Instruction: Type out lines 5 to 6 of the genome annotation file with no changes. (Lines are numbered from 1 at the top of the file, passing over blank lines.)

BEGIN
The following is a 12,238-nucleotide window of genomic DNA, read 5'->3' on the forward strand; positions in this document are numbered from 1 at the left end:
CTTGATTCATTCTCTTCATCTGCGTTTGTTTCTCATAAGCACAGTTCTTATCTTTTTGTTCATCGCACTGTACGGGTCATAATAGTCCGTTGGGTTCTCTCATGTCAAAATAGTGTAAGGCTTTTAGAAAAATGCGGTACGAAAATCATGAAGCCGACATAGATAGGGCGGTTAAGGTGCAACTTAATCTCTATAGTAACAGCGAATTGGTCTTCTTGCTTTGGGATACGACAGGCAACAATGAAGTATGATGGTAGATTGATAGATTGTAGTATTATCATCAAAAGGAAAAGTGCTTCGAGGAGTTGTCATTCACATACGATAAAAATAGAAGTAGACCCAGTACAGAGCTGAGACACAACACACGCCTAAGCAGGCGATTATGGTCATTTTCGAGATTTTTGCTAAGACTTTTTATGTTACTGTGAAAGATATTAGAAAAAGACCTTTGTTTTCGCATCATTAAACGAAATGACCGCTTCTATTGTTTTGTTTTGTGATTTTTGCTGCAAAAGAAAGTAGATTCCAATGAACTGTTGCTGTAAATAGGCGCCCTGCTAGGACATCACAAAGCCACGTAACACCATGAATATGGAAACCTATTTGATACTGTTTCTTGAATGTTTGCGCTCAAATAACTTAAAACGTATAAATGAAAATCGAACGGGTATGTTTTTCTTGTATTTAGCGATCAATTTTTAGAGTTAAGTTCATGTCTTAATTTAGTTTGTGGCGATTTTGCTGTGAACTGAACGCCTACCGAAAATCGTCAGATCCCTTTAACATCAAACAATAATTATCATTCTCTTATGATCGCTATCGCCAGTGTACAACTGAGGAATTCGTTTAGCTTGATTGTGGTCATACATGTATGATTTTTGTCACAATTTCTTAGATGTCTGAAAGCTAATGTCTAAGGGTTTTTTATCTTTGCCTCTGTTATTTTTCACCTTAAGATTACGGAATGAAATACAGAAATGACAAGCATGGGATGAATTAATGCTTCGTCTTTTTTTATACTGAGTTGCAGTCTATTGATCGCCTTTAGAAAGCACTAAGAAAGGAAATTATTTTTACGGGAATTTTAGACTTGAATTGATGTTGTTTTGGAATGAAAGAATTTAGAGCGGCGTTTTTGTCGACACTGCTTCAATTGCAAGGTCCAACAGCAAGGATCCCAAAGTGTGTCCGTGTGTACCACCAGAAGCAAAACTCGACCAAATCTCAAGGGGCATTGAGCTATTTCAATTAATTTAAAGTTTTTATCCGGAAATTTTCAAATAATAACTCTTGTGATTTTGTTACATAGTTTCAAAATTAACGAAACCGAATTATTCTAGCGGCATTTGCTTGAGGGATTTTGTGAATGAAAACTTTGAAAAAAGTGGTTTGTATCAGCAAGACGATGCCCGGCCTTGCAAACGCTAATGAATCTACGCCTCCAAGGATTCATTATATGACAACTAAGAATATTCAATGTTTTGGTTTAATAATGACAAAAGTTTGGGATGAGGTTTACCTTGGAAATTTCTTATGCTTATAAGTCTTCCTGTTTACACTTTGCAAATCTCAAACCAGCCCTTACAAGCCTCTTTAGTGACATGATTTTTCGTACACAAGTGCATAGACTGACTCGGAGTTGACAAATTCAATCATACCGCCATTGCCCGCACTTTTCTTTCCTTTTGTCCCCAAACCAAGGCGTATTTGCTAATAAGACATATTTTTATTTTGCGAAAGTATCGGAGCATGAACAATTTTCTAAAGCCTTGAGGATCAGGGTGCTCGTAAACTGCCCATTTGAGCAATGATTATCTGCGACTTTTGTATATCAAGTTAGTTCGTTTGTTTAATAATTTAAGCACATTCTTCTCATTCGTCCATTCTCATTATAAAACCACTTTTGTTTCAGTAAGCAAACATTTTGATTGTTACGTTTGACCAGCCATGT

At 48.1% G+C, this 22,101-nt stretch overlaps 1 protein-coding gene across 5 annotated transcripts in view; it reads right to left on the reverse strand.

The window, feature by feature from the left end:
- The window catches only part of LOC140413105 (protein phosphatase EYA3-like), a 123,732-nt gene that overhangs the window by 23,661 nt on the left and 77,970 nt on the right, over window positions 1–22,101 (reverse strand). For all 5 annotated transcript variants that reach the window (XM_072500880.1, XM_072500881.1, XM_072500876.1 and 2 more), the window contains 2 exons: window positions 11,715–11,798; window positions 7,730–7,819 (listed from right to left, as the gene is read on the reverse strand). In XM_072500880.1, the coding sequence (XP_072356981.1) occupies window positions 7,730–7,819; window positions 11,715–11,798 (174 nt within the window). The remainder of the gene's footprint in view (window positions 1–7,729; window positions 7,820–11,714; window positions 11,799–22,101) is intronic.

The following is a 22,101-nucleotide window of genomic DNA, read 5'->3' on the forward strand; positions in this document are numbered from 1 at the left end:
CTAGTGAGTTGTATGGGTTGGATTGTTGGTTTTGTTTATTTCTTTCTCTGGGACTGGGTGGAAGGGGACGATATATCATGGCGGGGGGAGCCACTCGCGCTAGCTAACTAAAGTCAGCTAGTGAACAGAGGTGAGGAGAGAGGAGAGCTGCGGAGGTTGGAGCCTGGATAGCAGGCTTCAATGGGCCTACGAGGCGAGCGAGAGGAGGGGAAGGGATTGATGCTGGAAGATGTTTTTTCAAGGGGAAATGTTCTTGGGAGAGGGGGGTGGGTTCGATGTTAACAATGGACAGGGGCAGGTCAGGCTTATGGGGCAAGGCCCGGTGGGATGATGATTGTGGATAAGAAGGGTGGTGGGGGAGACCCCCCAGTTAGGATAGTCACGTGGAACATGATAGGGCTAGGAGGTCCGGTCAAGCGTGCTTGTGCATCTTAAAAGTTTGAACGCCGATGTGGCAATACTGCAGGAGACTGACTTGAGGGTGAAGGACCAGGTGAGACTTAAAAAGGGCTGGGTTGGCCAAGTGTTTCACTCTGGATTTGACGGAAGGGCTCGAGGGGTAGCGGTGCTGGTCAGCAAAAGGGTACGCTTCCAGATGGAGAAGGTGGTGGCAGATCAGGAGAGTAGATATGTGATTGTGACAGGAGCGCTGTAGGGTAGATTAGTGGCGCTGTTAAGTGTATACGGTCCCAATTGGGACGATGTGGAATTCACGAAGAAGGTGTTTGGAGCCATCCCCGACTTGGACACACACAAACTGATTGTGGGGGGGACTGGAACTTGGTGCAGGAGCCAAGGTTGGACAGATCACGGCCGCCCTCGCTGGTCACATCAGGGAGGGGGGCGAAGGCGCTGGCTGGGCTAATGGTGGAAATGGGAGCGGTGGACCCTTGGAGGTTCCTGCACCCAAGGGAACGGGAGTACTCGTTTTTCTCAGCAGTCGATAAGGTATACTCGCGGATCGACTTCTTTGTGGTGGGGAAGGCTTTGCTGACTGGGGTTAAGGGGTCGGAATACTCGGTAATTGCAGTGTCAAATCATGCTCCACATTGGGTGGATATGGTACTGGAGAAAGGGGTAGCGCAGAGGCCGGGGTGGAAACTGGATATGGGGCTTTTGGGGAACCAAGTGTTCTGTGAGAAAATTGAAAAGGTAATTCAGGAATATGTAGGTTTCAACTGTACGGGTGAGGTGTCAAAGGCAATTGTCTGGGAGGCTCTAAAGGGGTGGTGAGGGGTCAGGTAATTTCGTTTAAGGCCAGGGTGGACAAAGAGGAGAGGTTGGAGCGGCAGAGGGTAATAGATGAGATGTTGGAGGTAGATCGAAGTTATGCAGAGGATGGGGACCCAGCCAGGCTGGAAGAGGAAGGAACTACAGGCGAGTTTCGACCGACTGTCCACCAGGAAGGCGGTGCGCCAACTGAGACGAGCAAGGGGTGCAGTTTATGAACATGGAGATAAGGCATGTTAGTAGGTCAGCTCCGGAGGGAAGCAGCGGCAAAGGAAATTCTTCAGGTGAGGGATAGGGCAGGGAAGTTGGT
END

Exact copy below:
- The window catches only part of LOC140413105 (protein phosphatase EYA3-like), a 123,732-nt gene that overhangs the window by 23,661 nt on the left and 77,970 nt on the right, over window positions 1–22,101 (reverse strand). For all 5 annotated transcript variants that reach the window (XM_072500880.1, XM_072500881.1, XM_072500876.1 and 2 more), the window contains 2 exons: window positions 11,715–11,798; window positions 7,730–7,819 (listed from right to left, as the gene is read on the reverse strand). In XM_072500880.1, the coding sequence (XP_072356981.1) occupies window positions 7,730–7,819; window positions 11,715–11,798 (174 nt within the window). The remainder of the gene's footprint in view (window positions 1–7,729; window positions 7,820–11,714; window positions 11,799–22,101) is intronic.

The following is a 22,101-nucleotide window of genomic DNA, read 5'->3' on the forward strand; positions in this document are numbered from 1 at the left end: